The best food in Bangkok is street food. There’s so much of it around that you’d be crazy not to try it. Sure, there’s the thought of getting sick, but hygiene in Bangkok is actually a lot better than many other places around Southeast Asia.
5. Chinatown (Yarowat)
One of the most popular street food areas is Chinatown (locally known as Yarowat). There are hundreds of street food vendors lining the streets all night. You will find lots of traditional Thai dishes, but also lots of Chinese-Thai cuisine which is quite a different experience. The street food scene in Chinatown starts to live up in the late afternoon and carries on until around midnight.
6. Inner Suburbs
There isn’t much street food available in the city center anymore after the 2014 government crackdown, it really changed quite a lot of the city. However, you will still find small pockets of street food throughout the inner suburbs like Phrakonong, Onnut, and Victory Monument.
Here are a few great spots to visi (1) the small alleyway in Phrakanong called Pridi Banomyong Soi 3 (2) W-District also in Phrakanong, and (3) the side streets in Victory Monument near the BTS Station.
Some of my favorite street food dishes are somtam (papaya salad), pork larb (spicy minced pork), and pad thai. However, there are hundreds if not thousands more street food dishes to taste in Bangkok.
Rooftop Bars in Bangkok
Sunset from a level 50 rooftop bar with a half-price cocktail in hand. What more could you want? If this is your idea of a holiday in Bangkok, then I have your next destination covered.
Visiting up a rooftop bar in the early afternoon is one of my favorite things to do in Bangkok, as long as it’s not raining.
There are a few very popular rooftop bars around Bangkok such as Banyan Tree in Sala Daeng, Cielo in Phrakanong, or Long Table in Asoke. However, there are also some more local secrets with better drinks specials which I’ll get into next.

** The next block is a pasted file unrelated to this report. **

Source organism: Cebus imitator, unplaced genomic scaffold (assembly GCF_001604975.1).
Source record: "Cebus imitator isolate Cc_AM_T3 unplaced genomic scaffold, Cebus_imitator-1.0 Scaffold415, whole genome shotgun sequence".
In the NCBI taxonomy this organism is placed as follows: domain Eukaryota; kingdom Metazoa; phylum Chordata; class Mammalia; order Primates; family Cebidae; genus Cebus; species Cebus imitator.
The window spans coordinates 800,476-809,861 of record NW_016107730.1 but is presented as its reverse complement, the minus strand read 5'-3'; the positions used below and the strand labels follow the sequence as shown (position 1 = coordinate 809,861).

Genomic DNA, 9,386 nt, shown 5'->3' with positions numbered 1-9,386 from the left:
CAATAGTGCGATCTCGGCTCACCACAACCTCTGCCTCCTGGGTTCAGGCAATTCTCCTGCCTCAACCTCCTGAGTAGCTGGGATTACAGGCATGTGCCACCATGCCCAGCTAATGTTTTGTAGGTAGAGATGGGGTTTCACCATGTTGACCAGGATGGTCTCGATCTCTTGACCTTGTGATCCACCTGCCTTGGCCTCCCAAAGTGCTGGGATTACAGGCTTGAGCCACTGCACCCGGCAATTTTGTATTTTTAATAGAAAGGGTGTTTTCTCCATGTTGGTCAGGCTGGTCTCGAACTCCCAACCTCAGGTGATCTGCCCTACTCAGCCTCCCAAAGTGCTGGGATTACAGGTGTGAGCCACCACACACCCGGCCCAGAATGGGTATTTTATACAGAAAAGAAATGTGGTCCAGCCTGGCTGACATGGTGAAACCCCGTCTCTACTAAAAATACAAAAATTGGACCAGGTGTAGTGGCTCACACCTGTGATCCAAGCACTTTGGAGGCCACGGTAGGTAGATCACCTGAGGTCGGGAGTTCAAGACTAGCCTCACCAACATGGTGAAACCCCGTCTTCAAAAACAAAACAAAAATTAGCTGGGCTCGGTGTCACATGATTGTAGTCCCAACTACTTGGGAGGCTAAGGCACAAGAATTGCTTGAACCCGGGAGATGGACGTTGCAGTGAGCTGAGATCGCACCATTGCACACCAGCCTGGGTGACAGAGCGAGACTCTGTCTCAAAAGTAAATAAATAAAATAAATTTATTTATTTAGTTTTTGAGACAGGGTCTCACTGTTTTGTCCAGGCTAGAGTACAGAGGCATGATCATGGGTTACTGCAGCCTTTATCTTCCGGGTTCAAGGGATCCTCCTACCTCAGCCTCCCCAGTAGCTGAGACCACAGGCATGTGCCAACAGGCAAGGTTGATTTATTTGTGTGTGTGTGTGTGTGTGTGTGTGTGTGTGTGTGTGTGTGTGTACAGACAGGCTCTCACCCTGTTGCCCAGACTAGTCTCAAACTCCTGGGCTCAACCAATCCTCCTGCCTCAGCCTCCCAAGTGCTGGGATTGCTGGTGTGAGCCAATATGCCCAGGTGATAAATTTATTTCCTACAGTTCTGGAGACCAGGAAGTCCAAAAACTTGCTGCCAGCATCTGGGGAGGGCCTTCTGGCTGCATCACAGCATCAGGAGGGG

7. Octave Rooftop Bar
Octave is located on the top three levels (45, 46, 47th floors) of the Mariott Hotel on Sukhumvit Road 57. With its mainly expat crowd, it’s a little bit classy, but not richly pretentious. One of my favorite things about Octave is the 2-for-1 happy hour for cocktails. For drinks which are already reasonably priced, it can’t get much better than this! Oh, and did I mention the view from the rooftop at sunset is epic?
8. Above Eleven
For more of a party vibe than Octave, you might like to visit Above Eleven located on the top floors of Fraser Suites in Nana on Sukhumvit 11. Again, there is a lively crowd of both expats and local Thais. The first level of the rooftop bar has a lounge vibe with tables and chairs overlooking the city. There is a secret-ish upper level with a dancefloor that kicks on late into the night. And for the guys only, Above Eleven has toilets with the best view in all of Bangkok too!
Other Things to do in Bangkok
9. Explore a Fresh Market
Fresh markets are also commonly known as wet markets. They are a hive of authentic, non-touristy, activity. Fresh markets are a place where locals come to buy fresh meat, fish, fruit, spices, etc. It is essentially a decentralized supermarket, owned by locals, used by locals.
The best time to visit a fresh market is early in the morning. There will be lots of people buying their goods, and the food court will be busy, smashing out fresh plates of tasty Thai foods. It’s one of the cheapest places to eat in Bangkok, with a typical rice dish costing 40 to 50 THB (USD 1.50).
Here’s a short video I made in my local fresh market in Onnut. It’ll give you an idea of what to expect.
10. Visit an Island